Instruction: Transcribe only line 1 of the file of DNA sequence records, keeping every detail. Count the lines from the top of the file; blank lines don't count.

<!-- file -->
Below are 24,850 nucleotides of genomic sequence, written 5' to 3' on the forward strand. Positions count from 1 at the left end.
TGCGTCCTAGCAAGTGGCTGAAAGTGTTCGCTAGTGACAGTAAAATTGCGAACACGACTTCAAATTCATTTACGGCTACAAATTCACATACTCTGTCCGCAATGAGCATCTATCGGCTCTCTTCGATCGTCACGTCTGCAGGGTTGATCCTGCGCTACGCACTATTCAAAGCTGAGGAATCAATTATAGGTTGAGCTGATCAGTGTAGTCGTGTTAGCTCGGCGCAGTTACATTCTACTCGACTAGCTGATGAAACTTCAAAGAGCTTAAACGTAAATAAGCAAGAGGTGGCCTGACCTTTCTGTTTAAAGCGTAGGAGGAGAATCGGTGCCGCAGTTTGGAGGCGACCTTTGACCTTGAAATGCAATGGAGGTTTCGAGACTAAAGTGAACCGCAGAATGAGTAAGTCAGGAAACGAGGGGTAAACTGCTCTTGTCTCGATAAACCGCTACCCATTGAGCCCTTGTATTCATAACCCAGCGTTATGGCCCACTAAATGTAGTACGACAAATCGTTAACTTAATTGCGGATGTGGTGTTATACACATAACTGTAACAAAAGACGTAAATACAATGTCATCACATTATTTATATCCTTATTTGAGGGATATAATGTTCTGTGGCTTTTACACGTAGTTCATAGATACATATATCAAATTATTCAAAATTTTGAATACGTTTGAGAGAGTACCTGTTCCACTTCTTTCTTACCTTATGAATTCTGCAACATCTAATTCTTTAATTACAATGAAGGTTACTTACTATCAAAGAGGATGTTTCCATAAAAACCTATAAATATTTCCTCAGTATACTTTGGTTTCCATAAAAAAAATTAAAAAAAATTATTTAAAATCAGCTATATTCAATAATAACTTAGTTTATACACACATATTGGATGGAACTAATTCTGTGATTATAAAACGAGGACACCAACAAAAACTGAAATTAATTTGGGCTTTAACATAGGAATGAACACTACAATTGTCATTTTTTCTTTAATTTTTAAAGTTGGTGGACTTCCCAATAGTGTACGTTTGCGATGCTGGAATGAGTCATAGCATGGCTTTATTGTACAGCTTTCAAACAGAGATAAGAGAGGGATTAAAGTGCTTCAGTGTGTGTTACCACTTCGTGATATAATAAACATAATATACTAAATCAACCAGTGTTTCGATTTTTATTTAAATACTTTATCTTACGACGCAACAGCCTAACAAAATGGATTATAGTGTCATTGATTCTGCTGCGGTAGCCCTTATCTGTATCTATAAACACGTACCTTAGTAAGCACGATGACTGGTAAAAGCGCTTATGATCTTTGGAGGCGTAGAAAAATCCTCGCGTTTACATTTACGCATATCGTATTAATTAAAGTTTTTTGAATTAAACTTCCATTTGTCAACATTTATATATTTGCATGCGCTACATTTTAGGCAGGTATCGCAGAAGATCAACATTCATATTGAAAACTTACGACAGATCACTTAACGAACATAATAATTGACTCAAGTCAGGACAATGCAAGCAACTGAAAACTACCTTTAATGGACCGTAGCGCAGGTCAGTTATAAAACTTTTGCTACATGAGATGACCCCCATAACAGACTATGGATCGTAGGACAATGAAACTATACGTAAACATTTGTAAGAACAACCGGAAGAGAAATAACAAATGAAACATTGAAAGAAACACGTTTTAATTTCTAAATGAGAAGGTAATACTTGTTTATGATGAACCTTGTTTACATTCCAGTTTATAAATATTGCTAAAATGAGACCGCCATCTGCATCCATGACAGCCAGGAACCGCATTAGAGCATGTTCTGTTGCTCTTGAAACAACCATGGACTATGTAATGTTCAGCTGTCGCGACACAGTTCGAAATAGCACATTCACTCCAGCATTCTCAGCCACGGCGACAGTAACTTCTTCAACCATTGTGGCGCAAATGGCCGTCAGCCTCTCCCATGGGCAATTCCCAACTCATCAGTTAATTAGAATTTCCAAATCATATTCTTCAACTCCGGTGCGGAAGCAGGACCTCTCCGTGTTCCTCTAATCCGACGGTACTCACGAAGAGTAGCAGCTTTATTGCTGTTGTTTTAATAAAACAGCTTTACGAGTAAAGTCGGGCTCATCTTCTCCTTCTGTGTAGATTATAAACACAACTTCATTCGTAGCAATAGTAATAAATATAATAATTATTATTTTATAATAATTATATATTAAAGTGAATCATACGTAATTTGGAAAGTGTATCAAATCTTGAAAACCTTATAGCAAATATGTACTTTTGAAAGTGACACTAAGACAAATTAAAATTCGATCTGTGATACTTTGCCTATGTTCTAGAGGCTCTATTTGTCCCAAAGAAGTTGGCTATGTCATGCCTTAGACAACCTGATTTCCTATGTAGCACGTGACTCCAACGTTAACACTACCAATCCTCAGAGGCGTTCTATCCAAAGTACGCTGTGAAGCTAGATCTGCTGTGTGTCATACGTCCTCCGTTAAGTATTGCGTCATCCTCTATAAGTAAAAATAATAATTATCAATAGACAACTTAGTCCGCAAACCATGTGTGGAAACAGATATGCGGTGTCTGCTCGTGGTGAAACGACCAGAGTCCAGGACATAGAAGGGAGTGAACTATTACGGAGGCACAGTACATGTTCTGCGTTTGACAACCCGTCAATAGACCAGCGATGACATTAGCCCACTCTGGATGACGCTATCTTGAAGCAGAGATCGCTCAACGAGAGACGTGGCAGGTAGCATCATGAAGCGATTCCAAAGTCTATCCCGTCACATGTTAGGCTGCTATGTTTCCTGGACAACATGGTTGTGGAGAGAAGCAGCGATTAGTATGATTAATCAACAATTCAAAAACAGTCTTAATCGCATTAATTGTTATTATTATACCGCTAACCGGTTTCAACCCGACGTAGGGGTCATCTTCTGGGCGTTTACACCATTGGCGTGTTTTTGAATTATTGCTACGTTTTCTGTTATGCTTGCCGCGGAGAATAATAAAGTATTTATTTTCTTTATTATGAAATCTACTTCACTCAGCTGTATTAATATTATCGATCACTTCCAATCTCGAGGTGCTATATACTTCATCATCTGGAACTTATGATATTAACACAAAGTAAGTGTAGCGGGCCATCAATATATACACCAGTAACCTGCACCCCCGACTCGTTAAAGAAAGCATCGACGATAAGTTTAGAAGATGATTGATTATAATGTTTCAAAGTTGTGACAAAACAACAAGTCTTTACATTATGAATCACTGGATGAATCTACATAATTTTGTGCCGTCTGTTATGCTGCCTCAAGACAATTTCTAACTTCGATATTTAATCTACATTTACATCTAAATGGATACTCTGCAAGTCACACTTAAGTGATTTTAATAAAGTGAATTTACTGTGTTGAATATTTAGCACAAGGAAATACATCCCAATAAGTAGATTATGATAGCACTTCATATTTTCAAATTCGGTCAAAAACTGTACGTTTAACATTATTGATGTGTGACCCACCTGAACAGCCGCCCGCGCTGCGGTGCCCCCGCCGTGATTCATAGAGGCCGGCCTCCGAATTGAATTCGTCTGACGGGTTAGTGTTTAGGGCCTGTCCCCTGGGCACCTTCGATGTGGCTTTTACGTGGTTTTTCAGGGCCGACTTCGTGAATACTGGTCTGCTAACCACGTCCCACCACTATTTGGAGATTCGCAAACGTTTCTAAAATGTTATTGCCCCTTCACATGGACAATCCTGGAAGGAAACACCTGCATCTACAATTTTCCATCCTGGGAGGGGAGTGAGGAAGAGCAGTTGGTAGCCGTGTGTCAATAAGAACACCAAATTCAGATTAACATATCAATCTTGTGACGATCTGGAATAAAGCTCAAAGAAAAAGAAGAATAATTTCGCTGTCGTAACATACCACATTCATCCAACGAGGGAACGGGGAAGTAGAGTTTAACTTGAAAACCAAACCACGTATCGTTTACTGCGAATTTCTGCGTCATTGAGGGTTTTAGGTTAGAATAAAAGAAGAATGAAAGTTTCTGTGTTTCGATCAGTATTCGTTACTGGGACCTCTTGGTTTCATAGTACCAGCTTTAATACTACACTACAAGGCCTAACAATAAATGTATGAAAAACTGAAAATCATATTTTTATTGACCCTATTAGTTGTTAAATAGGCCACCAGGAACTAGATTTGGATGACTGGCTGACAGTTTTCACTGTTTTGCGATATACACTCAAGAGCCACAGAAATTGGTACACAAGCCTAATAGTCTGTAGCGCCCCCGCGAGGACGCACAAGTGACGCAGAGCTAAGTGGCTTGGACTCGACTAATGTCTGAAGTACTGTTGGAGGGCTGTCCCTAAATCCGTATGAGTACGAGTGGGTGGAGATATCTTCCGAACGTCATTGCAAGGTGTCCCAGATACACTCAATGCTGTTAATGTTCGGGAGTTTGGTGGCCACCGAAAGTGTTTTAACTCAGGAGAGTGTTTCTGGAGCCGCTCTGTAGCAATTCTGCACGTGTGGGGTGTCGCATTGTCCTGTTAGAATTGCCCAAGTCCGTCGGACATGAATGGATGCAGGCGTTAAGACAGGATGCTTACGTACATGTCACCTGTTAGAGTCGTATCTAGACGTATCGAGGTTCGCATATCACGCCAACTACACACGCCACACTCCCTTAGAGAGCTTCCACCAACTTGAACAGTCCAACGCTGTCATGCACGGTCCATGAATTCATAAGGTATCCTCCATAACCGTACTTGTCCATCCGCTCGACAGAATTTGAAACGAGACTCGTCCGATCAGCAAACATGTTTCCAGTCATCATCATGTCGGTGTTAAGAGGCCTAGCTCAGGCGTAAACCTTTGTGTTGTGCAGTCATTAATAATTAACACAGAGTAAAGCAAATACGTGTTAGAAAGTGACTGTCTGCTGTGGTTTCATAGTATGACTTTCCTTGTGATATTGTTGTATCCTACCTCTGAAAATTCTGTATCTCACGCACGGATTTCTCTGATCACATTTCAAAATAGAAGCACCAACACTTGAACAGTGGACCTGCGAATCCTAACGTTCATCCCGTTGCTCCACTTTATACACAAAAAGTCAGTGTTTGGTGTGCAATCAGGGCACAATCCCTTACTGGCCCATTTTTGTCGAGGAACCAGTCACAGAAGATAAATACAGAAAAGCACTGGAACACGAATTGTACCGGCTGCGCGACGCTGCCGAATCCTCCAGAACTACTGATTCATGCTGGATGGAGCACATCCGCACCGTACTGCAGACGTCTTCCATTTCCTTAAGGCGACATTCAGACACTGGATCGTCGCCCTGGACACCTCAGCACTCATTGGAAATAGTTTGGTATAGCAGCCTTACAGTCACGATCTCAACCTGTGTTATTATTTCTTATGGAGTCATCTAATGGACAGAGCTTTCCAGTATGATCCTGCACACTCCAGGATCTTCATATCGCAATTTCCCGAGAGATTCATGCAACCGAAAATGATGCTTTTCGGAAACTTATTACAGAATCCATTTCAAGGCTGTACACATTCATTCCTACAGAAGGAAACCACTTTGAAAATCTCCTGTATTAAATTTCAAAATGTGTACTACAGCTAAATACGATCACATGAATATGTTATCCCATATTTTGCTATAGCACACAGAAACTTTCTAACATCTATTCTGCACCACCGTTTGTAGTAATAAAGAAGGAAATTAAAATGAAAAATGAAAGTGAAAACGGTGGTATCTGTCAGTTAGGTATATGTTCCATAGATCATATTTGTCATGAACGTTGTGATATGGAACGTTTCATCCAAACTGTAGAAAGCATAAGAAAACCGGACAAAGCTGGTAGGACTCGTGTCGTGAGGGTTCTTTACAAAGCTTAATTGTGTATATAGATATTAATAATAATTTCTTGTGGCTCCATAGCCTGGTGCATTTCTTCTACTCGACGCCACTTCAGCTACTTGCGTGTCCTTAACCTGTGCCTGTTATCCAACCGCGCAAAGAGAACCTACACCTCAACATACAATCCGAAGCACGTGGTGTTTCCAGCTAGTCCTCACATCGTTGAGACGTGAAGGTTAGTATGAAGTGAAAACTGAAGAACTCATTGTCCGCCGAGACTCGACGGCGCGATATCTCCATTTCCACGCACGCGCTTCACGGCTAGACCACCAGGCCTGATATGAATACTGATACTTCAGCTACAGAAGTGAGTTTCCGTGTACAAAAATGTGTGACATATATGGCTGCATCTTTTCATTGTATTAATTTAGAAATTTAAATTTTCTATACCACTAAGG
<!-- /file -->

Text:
Below are 24,850 nucleotides of genomic sequence, written 5' to 3' on the forward strand. Positions count from 1 at the left end.